The Club thinks that the life of this city, brutally intense and bewildering, has yet a beauty and glamour and a secret word to the mind, so subtle that it cannot be closely phrased, but so important that to miss it is to miss life itself. And to forfeit an attempt to see, understand, and mutually communicate this loveliness is to forfeit that burning spark that makes men’s spirits worth while. To such halting meditations the Club devotes its aspirations undistressed by humorous protest. If this be treason...!
A PREFACE TO THE PROFESSION OF JOURNALISM
(BEING AN ANSWER TO A LETTER FROM A COLLEGE STUDENT,
ASKING ADVICE AS TO TAKING UP WRITING AS A CAREER)
Your inquiry is congenial, and I feel guilty of selfishness in answering it in this way. But he must be a poor workman, whether artisan or artist, who does not welcome an excuse now and then for shutting out the fascinating and maddening complexity of this shining world to concentrate his random wits on some honest and self-stimulating expression of his purpose.
There are exceptions to every rule; but writing, if undertaken as a trade, is subject to the conditions of all other trades. The apprentice must begin with task-work; he must please his employers before he can earn the right to please himself. Not only that, he must have ingenuity and patience enough to learn how editors are pleased; but he will be startled, I think, if he studies their needs, to see how eager they are to meet him half way. This necessary docility is in the long run, a wholesome physic, because, if our apprentice has any gallantry of spirit, it will arouse in him an exhilarating irritation, that indignation which is said to be the forerunner of creation. It will mean, probably, a period—perhaps short, perhaps long, perhaps permanent—of rather meagre and stinted acquaintance with the genial luxuries and amenities of life; but (such is the optimism of memory) a period that he will always look back upon as the happiest of all. It is well for our apprentice if, in this season, he has a taste for cheap tobacco and a tactful technique in borrowing money.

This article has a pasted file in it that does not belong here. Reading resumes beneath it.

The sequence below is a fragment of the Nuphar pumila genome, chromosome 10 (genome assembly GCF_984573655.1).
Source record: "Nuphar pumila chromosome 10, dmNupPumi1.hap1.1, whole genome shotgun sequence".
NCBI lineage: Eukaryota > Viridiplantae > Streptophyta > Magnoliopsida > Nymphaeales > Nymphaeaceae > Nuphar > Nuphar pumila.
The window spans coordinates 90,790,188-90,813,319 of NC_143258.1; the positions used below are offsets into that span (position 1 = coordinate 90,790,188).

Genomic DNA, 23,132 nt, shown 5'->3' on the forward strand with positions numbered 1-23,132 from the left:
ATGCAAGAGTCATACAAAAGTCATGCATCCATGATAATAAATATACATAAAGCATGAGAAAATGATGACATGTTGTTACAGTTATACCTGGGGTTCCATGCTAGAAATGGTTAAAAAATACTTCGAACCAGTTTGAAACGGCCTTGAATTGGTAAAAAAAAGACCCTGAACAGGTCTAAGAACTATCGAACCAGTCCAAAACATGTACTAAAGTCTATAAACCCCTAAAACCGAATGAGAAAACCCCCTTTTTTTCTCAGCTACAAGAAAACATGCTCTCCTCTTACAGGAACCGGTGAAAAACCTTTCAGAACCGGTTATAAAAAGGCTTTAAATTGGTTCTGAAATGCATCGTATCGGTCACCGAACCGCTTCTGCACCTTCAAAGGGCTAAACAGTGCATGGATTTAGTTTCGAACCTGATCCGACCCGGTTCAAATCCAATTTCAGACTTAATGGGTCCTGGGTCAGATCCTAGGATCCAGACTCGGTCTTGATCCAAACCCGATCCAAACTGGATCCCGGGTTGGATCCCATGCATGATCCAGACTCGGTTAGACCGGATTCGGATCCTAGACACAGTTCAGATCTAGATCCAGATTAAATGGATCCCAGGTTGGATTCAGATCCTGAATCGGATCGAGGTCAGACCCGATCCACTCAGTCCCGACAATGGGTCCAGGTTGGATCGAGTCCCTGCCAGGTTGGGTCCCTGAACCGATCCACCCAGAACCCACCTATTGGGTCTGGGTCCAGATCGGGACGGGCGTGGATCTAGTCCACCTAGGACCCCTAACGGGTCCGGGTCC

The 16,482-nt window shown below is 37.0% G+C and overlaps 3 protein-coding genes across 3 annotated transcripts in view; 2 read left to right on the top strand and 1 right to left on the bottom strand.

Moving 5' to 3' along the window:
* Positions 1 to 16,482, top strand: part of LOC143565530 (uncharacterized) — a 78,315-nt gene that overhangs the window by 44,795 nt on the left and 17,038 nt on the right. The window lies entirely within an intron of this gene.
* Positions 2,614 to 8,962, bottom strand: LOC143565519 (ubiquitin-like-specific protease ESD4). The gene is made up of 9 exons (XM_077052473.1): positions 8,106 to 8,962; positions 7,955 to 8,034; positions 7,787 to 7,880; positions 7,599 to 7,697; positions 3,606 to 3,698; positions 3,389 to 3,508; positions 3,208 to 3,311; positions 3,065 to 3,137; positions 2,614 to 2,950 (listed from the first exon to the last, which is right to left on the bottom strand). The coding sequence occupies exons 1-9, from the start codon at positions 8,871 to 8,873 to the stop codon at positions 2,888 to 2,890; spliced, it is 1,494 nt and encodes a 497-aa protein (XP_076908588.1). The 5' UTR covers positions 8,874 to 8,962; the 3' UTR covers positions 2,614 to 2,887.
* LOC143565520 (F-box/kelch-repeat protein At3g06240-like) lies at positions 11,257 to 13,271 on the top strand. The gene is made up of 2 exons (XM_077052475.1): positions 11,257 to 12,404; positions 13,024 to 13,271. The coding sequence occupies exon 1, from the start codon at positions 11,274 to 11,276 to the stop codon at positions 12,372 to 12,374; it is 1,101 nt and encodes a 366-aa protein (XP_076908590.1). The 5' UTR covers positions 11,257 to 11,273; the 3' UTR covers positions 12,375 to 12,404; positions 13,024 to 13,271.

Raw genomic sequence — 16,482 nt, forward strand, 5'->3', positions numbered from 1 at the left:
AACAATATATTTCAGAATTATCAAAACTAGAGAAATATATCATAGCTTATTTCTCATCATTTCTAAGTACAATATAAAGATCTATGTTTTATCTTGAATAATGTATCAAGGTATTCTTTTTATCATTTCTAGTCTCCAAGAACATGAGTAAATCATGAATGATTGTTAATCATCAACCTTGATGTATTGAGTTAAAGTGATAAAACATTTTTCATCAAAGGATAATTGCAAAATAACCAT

The deliberate embrace of literature as a career involves very real dangers. I mean dangers to the spirit over and above those of the right-hand trouser pocket. For, let it be honestly stated, the business of writing is solidly founded on a monstrous and perilous egotism. Himself, his temperament, his powers of observation and comment, his emotions and sensibilities and ambitions and idiocies—these are the only monopoly the writer has. This is his only capital, and with glorious and shameless confidence he proposes to market it. Let him make the best of it. Continually stooping over the muddy flux of his racing mind, searching a momentary flash of clearness in which he can find mirrored some delicate beauty or